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Grasshopper Dissection Introduction Insects are arthropods with

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Grasshopper Dissection Introduction Insects are arthropods with Powered By Docstoc
					                      Grasshopper
                        Dissection
Introduction:
Insects are arthropods with jointed appendages, segmented bodies,
and an exoskeleton composed of chitin. Insects are in the class
Insecta, & are the largest and most diverse group of animals on
earth. The genus Romalea is a large grasshopper common in the
southeastern United States. Insects have three body regions (head,
thorax, & abdomen), 3 pairs of legs attached to the thorax, a single
pair of antenna attached to the head, mouthparts adapted for
chewing or sucking, and two pairs of wings. Some insects may have a
single pair of wings or be wingless. Insect legs are often adapted for
digging, crawling, jumping, or swimming. The insects are mostly
terrestrial, they breathe air which enters small lateral openings on
the body called spiracles and circulates in a system of ducts to all
organs and tissues. Their chewing or sucking mouth parts are
adapted for feeding on plant or animal materials.


Classification:
Kingdom - Animalia
Phylum - Arthropoda
Class - Insecta
Order – Orthoptera
Objective:
Identify & label the internal & external anatomy of a grasshopper.


Materials:
Lab apron, gloves, eyeglasses, dissecting pan, dissecting kit with
forceps & scalpel, t-pins, magnifying glass, preserved grasshopper,
paper, pencil.


       Procedure (External Anatomy):             Examine the entire
grasshopper and identify the major subdivisions and parts of the
body.

  1. Obtain a preserved grasshopper & rinse off any preservative
     with water. Place grasshopper in the dissecting pan.
2. Observe that the body of the grasshopper is divided into 3
   regions --- the head, the thorax, and abdomen. Label these on
   Figure 2.
3. Examine the head and locate the following parts:
   HEAD
   Antennae (two, slender appendages)
   Compound eyes (2, large lateral)
   Ocelli (or simple eyes) - 3, small, between compound eyes
   Mouth parts - Labrum (upper lip), mandibles (jaws) below the
   labrum, maxillae located behind the mandibles to help cut & hold
   food, and the lower lip or labium
                 1. Labrum             5. Maxillary
                                          Palps
                 2. Mandibles
                                       6. Maxillae
                                       7. Compound
                 3. Labial Palps
                                          Eye
                 4. Labium             8. ocelli



4. Label the mouthparts, eyes, and antenna on Figure 1.
5. Using forceps, remove each of the appendages from the head,
   and attached them to table 1.
6. Examine the following appendages on the thorax (middle section
   of the grasshopper's body):

 THORAX
 Legs (first 2 pairs are for walking & the last pair are for
       jumping)
 Wings (forewings have a leathery appearance & protect the hind
         wings)
 7. Using forceps, remove one of the walking legs and identify these
    parts --- the coxa connects the femur (the thickest part of
    the leg) to the grasshopper's body; a slender, spiny tibia
    connects the femur to the tarsal segments (lowest part of the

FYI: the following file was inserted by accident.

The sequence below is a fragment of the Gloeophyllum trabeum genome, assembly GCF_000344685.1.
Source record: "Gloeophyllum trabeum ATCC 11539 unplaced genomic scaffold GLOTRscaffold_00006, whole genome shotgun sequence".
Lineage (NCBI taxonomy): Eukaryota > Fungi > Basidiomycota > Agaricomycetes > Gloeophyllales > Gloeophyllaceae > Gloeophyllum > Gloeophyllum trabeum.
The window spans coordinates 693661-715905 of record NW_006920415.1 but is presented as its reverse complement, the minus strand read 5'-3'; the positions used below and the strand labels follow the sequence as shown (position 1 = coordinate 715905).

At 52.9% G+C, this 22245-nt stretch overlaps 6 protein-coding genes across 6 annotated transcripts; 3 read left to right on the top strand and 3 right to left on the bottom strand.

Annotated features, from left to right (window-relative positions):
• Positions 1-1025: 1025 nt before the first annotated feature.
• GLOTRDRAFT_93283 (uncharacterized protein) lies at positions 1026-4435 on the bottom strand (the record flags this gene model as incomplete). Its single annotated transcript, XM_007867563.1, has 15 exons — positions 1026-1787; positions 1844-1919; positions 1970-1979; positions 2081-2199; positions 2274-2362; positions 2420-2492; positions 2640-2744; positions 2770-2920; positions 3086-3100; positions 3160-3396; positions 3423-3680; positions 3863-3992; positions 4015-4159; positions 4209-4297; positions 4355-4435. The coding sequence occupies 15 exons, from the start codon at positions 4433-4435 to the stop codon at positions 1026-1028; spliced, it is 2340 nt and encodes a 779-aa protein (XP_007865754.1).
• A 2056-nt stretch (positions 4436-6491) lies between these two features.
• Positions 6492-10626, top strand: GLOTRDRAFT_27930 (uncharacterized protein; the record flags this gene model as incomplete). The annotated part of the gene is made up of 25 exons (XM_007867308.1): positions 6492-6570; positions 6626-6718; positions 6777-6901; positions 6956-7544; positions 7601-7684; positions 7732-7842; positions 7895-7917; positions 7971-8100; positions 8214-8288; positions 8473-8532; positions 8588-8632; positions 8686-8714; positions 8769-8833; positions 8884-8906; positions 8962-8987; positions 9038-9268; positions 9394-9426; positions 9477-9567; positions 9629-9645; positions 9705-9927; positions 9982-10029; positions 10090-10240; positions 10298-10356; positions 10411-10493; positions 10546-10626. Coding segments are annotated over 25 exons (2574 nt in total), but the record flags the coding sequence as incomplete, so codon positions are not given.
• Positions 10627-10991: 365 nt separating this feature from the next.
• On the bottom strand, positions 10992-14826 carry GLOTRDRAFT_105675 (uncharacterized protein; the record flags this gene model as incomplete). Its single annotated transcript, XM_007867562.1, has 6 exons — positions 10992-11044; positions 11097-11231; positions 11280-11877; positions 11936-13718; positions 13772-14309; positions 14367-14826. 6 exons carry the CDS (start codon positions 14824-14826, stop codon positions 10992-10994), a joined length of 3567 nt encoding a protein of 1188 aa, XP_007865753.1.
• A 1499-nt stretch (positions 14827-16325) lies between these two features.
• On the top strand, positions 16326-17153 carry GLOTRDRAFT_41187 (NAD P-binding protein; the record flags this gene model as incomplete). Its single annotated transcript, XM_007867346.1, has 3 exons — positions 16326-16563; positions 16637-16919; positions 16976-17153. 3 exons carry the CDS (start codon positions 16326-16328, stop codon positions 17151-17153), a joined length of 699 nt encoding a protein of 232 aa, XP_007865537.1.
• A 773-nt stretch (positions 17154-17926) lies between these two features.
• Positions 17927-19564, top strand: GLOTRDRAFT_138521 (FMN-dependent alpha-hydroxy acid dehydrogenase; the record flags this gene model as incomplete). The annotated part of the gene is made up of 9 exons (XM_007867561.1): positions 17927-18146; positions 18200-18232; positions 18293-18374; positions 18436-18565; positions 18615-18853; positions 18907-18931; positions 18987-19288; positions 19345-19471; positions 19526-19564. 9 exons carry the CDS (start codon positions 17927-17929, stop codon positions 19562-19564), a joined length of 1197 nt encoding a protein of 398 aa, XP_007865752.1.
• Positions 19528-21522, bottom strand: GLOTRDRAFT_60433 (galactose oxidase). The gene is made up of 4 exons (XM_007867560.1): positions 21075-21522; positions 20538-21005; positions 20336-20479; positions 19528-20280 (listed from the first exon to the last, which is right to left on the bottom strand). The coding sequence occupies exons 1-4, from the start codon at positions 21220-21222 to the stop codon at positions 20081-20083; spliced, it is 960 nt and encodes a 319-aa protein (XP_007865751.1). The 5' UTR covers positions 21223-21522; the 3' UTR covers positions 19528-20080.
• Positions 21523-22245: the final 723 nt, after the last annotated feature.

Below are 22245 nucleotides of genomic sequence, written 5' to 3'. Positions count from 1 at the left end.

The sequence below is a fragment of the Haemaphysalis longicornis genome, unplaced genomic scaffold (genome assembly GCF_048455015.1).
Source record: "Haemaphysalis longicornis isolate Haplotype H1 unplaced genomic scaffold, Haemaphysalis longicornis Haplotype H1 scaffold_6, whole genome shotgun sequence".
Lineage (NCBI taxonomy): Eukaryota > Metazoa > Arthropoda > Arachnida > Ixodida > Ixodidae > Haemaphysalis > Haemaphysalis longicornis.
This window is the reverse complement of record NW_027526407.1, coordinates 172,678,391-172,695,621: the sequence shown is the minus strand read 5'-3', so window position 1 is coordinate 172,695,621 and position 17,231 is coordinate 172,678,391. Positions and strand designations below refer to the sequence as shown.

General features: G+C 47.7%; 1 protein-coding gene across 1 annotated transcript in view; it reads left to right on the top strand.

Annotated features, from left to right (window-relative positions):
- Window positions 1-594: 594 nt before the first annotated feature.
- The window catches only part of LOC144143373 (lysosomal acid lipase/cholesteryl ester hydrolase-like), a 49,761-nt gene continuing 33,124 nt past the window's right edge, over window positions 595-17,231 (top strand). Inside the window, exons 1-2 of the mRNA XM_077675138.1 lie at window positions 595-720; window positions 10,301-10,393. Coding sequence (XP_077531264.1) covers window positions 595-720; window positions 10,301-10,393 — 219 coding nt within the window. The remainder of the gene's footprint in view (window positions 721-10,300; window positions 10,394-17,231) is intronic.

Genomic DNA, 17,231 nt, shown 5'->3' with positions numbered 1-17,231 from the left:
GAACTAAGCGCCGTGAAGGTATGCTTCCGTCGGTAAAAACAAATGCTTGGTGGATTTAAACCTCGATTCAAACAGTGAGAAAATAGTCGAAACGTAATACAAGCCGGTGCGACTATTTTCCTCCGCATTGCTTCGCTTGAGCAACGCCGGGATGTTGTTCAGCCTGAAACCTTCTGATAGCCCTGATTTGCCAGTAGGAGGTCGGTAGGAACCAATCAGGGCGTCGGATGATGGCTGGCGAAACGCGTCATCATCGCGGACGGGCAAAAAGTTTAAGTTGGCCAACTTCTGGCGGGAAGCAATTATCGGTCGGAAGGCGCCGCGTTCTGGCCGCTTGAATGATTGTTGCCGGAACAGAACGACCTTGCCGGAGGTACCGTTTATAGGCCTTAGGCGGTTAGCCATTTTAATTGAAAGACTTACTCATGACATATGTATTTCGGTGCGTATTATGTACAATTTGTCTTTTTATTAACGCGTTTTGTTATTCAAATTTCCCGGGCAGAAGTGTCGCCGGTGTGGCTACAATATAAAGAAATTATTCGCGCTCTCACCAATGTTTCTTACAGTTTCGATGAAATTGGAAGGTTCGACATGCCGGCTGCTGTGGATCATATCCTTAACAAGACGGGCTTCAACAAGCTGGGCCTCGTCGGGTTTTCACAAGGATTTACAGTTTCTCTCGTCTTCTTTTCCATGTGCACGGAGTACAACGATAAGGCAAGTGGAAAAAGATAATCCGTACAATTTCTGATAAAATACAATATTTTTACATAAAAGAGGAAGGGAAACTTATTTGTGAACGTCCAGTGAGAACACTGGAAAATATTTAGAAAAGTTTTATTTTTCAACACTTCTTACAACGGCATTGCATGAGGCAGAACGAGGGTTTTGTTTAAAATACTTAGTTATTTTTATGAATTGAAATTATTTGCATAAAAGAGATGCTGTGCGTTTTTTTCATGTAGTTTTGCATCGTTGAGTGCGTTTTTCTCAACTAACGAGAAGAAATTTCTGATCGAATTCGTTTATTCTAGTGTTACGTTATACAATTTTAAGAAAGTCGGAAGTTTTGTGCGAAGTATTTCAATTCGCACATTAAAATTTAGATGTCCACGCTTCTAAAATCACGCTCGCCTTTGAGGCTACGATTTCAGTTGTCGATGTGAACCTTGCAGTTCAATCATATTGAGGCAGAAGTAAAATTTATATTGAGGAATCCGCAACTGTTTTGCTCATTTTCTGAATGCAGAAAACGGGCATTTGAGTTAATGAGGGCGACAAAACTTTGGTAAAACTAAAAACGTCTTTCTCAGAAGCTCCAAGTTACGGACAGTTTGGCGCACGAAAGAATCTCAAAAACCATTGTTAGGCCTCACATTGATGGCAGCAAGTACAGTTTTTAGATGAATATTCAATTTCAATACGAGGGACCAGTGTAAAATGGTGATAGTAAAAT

leg). Label these on Figure 2.
 8. Remove a jumping leg and attach the walking leg & jumping leg to
    Table 1.
 9. Raise both pairs of wings and locate the first abdominal
    segment.
10. Locate the tympanic membrane or eardrum on the first
    abdominal segment. Label this on Figure 2.
11. Using a magnifying glass, locate the spiracles or tiny pores for
    respiration on each side of the abdominal segments. Label
    these on Figure 2.
12. Determine if your grasshopper is a male or female by looking at
    the end of the abdomen. Females have a tapered abdomen that
    ends in a pointed egg laying tube called the ovipositor. Male
    have a more rounded abdomen that turns upward.
13.   Label the ovipositor on Figure 2.
ABDOMEN
Spiracles (small openings on the side of somites or body segments)
Auditory Organs (two located laterally on the 1st body somite or
segment)
Ovipositor (on female)


       Observations & Conclusion:

        Figure 1 - Grasshopper Head   (Label ALL parts.)
 Figure 2 - External Grasshopper anatomy (Label ALL parts.)




Table 1 - External Appendages of the Grasshopper (Attach ALL
                          parts.)


       Antenna




       Labrum




       Mandible




       Maxilla
     Labium




     Forewing




     Hindwing




   Walking Leg




   Jumping Leg




Sex of Grasshopper
1. Which region of the insect's body is specialized for sensory
functions? Explain your answer.



2. Which region of the insect's body is specialized for movement &
explain why?



3. What is the purpose of compound eyes? of simple eyes?




4. List the grasshopper's mouthparts & their functions.




5. How are the ends of the legs adapted for holding onto plants?



6. How is the third pair of legs adapted for jumping?



7. Describe the differences between the two pairs of wings
(appearance & function).



8. How does the tympanic membrane help a grasshopper?
9. What system do spiracles open into on a grasshopper?




10. Do all abdominal segments have spiracles? Are there any spiracles
on the thoraic segments?




11. How did you determine the sex of your grasshopper?



12. Explain how grasshoppers dig holes to lay their eggs.

				
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